Vitor Belfort, who has been under fire for his use of testosterone replacement therapy, told Fox Sports 1 early Friday that he had opted to pull out of his planned May 24 middleweight title fight with champion Chris Weidman that had been set to be the main event of UFC 173 at the MGM Grand Garden in Las Vegas.
Former light heavyweight champion Lyoto Machida will replace Belfort in the title fight.
Belfort said in a statement to Fox Sports 1 that he made the decision after the Nevada Athletic Commission voted 4-0 on Thursday to ban the use of testosterone replacement therapy (TRT) effective immediately.
In his statement to Fox Sports 1, Belfort said:
The Nevada State Athletic Commission recently altered its policy and will no longer permit testosterone use exemptions and will not permit a TRT program. Other jurisdictions may follow suit. I'm going to drop my TRT program and compete in MMA without it. Given the time constraints between now and my proposed next bout in May, I have determined not to apply for a license to fight in Nevada at this time.
Part of Belfort's reasoning is likely because of pressure from the UFC. If Belfort were to have applied for a license in Nevada, he would have been forced to appear in front of the entire commission, because he is 35 and it is commission policy for athletes over 35 to meet with the commission before being licensed. But also, the next hearing is scheduled for March 11, and Belfort likely wouldn't have been able to prepare a presentation by that point.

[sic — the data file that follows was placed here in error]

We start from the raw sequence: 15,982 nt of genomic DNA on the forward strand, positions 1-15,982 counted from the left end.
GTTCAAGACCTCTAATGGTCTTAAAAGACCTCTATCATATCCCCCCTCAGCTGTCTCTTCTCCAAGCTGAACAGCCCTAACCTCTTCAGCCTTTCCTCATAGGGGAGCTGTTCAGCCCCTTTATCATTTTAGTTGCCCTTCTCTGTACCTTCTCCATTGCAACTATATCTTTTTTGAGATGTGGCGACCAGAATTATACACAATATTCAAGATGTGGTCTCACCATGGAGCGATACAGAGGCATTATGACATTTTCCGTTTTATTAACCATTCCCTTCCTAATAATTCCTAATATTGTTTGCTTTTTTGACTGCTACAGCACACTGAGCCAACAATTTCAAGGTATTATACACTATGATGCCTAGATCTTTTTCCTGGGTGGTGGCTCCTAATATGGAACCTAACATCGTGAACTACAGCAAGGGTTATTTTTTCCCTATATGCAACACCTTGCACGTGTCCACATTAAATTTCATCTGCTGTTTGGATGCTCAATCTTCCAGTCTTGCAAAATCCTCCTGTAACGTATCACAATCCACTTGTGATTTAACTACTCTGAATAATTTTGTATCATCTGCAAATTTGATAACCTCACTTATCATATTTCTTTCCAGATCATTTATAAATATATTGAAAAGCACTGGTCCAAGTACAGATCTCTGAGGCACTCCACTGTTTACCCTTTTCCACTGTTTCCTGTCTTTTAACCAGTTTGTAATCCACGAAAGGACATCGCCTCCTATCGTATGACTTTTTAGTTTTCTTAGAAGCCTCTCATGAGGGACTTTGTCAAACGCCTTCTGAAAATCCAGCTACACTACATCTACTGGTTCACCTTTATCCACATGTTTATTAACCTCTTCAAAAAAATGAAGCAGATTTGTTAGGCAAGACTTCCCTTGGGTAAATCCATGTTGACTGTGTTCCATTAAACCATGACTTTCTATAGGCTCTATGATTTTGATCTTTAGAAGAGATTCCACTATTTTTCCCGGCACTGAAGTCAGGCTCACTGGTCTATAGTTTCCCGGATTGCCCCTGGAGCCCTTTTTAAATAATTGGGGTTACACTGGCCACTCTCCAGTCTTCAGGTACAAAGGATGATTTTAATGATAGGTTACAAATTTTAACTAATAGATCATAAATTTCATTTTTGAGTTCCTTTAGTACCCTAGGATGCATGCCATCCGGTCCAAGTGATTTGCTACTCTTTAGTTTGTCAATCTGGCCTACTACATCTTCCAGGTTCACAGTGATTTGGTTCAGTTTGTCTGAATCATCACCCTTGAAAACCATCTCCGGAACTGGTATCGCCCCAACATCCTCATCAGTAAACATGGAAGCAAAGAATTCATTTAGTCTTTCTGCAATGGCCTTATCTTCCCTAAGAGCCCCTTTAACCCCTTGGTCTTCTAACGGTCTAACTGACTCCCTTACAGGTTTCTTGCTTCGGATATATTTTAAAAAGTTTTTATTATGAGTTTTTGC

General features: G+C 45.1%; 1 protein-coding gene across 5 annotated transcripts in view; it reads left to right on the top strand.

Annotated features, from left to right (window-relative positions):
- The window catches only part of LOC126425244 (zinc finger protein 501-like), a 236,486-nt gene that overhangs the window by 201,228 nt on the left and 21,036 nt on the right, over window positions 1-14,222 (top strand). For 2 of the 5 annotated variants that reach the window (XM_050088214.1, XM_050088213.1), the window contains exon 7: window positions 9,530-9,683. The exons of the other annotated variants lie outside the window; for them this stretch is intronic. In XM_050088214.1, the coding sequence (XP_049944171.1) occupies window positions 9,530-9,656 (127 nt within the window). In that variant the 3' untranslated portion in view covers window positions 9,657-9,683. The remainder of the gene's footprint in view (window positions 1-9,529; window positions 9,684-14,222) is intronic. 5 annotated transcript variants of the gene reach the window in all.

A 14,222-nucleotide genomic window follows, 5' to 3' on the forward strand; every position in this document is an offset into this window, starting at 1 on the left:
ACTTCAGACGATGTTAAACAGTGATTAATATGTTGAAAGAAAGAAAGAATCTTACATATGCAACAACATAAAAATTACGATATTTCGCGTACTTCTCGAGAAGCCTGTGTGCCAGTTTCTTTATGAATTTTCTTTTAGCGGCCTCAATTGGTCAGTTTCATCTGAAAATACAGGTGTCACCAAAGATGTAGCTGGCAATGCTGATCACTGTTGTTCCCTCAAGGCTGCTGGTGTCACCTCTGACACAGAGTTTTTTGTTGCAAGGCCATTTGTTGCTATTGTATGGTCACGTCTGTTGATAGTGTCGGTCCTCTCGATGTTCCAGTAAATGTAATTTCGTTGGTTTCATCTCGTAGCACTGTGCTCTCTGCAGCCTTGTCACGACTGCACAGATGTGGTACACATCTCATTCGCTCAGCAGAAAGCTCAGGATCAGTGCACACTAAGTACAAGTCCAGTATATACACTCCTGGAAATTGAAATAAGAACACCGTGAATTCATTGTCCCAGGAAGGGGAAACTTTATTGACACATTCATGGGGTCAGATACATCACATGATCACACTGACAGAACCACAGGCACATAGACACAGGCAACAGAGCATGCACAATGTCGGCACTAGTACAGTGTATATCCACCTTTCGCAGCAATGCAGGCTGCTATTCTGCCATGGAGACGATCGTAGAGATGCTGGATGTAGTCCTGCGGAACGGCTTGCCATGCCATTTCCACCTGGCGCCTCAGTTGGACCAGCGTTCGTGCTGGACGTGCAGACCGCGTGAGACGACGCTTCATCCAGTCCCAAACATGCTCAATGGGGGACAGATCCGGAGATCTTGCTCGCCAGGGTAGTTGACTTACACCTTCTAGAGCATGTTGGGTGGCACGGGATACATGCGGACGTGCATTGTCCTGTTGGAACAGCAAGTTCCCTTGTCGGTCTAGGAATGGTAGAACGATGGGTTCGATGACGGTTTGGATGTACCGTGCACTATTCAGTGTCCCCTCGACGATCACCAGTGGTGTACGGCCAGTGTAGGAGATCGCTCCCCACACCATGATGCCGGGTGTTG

The commission meeting after March 11 is scheduled for sometime in April, and that likely would not have given the UFC enough time to find a replacement for a major pay-per-view show had Belfort not gotten licensed.
Belfort fought three times while using TRT, with all three fights coming in his native Brazil and all three resulting in spectacular knockout finishes. He stopped Michael Bisping in the second round with a kick on Jan. 19, 2013; finished Luke Rockhold with a head kick in the first on May 18, 2013; and stopped Dan Henderson with a kick just 77 seconds into their Nov. 9 bout.
Belfort, 36, tested positive for the anabolic agent 4-Hydroxytestosterone following an Oct. 21, 2006, bout at the Thomas & Mack Center in Las Vegas and was suspended for nine months.
A common side affect of steroids usage is the inability of the body to produce sufficient testosterone.
On Feb. 7, the night of a mixed martial arts award show at The Venetian in Las Vegas, Belfort was tested by the Nevada Athletic Commission. Belfort consented to the test. The results of the test are unknown.
However, because Belfort has not applied for a license in Nevada yet, his records are not likely to be public. When an athlete applies for a fight license, it is a privileged license and as part of the application process, the fighter agrees that things such as drug test results become public information. But Belfort is not licensed in Nevada and has not applied; as a result, even if the commission has his result, it likely can't release it and can't do anything with it.
Belfort said he would apply for a license to fight in Nevada at a later date, at which time he would undoubtedly be asked about the result of the Feb. 7 test, if it is not public by that point. Because the test is commonly known -- UFC fighter Brian Stann saw the testers approach Belfort and tweeted about it -- even if Belfort applies in another state, he'd likely be asked questions about it.
Belfort hasn't fought in Nevada since getting knocked out via front kick by Anderson Silva in a middleweight title match at UF 126 on Feb. 5, 2011. The last time he fought in the U.S. was at UFC 133 in Philadelphia when he stopped Yoshiro Akiyama on Aug. 6, 2011.
Belfort attorney Neal Tabachnick could not be reached for comment on Belfort's statement.
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